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Reflections on Immigrant Life and the American Dream by a New Citizen

 Buenos días estudiantes de sexto grado. Mi nombre es Audelina Barrios, and I am a former student of Fuller Middle School. Soy de Guatemala, y viví mis primeros trece años de mi vida en mi tierra natal, pero desafortunadamente perdí a mis padres cuando tenía 12 años. Mi hermano y yo fuimos huérfanos por un año hasta que tomamos la decisión de empezar nuestro viaje hacia los United States to meet our oldest siblings. 

In August of 2014 we finally arrived in the land of our dreams, the United States. During our first 4 months in the US, we lived in New Jersey with my oldest sister, Rosa, and went to a school where ESL didn't even exist. I was paired up with the only Latino in the school y sin saber una palabra en inglés. I felt like an outsider because I had no other friends and like I wasn't even part of the school system. 

In January 2015 my older brother Francisco and his wife, Mae, adopted us and we moved to Framingham. My first school in Framingham was Fuller Middle School. Back then, I never would have thought that I would be standing before you today sharing my story.

Fuller was the school that inspired me because I was able to make friends and get help from my teachers. I got to know more people from Guatemala, Honduras, El Savador, Colombia, Puerto Rico, and Brazil, and it was no longer just me eating alone in the cafeteria. In New Jersey, during lunch time I always went to the nurse’s office during the lunch period. But in Framingham, I found mi gente. The teachers inspired me to learn English and have a goal in life. My mentality began to change and I could see a future here. Tuve el sueño Americano and many of my teachers were part of my road to attaining the American dream. 

After one year at Fuller, my adopted mom moved me to Cameron Middle School, because she was starting an ESL program there, and she made me go, too. I was once again the only English learner in my grade. That year was SO HARD, but my English skills developed, and everyday it got a little bit easier. But looking back, I think it would have been even easier if I had the support of even one native English speaker as a friend. By the time I got to high school, I had almost learned English fluently, and so I passed my ACCESS test when I was a freshman. In three short years I became fluent in English.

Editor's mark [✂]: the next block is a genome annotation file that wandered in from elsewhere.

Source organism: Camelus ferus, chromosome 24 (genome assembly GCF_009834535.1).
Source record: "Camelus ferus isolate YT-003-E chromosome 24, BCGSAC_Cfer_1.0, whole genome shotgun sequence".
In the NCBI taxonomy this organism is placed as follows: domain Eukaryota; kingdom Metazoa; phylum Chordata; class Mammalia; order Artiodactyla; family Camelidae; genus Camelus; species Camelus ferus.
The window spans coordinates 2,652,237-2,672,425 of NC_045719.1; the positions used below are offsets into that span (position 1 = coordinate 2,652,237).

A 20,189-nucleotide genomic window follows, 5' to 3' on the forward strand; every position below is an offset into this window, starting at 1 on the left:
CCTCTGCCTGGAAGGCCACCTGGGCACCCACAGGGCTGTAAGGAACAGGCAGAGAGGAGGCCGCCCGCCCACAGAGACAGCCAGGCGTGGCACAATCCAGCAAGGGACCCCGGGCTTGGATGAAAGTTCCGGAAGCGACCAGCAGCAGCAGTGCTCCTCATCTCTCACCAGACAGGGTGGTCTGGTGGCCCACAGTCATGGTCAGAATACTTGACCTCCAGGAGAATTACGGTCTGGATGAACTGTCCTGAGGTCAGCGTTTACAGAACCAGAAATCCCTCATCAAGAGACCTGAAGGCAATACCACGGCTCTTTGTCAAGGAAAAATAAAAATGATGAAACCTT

I graduated from FHS in 2020, after having survived COVID and with my infant son in my arms. I have faced many obstacles on the road to my American dream, but I have never given up. To be an immigrant in this country means to fight for a better future, and I’m still fighting and I’m still standing. 

On March 1st, I became a US citizen. I am the first one in my family to become a US citizen. As immigrants we have a lot to overcome: we have to learn a new language and a new country. Some of us are alone, or reuniting with family for the first time after many years. We have survived traumatic experiences in our own country, maybe traumatic experiences getting to this country, and we have to overcome our obstacles and keep going, or we are not going to gain anything. 

Just like my favorite teacher told me one day when I was having a really hard time in seventh grade and I wanted to give up. “Growing is hard and that’s okay.” 

Ese mismo mensaje les dejaré en su pensar que cada vez que algo se vea o sea difícil recuerden que todo tiene un propósito y sigan luchando por sus metas que nadie les diga que no pueden. Porque si venimos a este país es para cumplir nuestro sueño americano. Que asimismo triunfemos y hagamos a nuestros padres orgullosos de nuestros éxitos.  


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